This Saxon ring is a magnificent and important find. It is estimated it is from the mid-sixth Century
It was discovered in a Saxon rubbish layer near Dover's Market Street in 1972 by the CIB Archaeological Rescue Corps, during excavations for the York Street dual carriageway.
The ring has a garnet stone set in a gold quatrefoil bezel and is decorated with gold wire and granulated gold. It is one of the best-preserved and most impressive Saxon rings ever found in England. It probably belonged to a senior member of the court of the Anglo-Saxon kingdom of Kent.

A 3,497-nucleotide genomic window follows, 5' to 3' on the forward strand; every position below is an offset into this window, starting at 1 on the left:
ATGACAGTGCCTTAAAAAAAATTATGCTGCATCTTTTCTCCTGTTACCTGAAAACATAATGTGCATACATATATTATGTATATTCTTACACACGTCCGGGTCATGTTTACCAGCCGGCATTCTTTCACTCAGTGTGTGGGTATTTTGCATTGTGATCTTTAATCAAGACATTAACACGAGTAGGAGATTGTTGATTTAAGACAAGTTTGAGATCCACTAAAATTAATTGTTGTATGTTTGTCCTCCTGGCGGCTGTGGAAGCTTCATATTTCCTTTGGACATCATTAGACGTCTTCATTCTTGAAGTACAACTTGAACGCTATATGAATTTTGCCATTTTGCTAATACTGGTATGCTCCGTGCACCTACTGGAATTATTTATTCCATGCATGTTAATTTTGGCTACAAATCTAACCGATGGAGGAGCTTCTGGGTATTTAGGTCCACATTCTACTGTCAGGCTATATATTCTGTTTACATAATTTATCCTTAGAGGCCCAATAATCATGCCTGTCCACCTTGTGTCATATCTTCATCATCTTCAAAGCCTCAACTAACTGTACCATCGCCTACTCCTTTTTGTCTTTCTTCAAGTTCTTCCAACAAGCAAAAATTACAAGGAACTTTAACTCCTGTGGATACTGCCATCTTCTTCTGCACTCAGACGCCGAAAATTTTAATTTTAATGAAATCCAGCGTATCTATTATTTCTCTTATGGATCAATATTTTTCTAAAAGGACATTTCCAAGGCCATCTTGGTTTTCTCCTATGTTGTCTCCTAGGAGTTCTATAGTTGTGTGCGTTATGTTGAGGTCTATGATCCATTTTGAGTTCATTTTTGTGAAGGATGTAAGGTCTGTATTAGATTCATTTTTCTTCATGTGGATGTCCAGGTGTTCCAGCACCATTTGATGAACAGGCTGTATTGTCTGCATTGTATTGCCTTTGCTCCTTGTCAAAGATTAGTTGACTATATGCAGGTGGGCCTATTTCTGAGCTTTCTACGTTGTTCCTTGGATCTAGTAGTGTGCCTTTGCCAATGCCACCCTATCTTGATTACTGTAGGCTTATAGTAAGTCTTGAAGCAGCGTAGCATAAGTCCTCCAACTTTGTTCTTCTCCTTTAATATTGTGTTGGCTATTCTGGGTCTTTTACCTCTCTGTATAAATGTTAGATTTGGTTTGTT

Archaeological discoveries indicate that Dover must have been an important Saxon centre. There have been some spectacular local Anglo-Saxon finds, including the Priory Hill Brooch, the Old Park Silver Gilt Horn Mount and the Buckland Anglo Saxon Cemetery. Many of these are now on display at Dover Museum, including a selection of the finds from the 400 Saxon graves excavated at Buckland in 1951 and 1999.
Monday to Saturday 9.30am-5pm
Sunday (April-Sept) 10am-3pm
Closed Sundays October to March
Closed December 25th, 26th and 1st January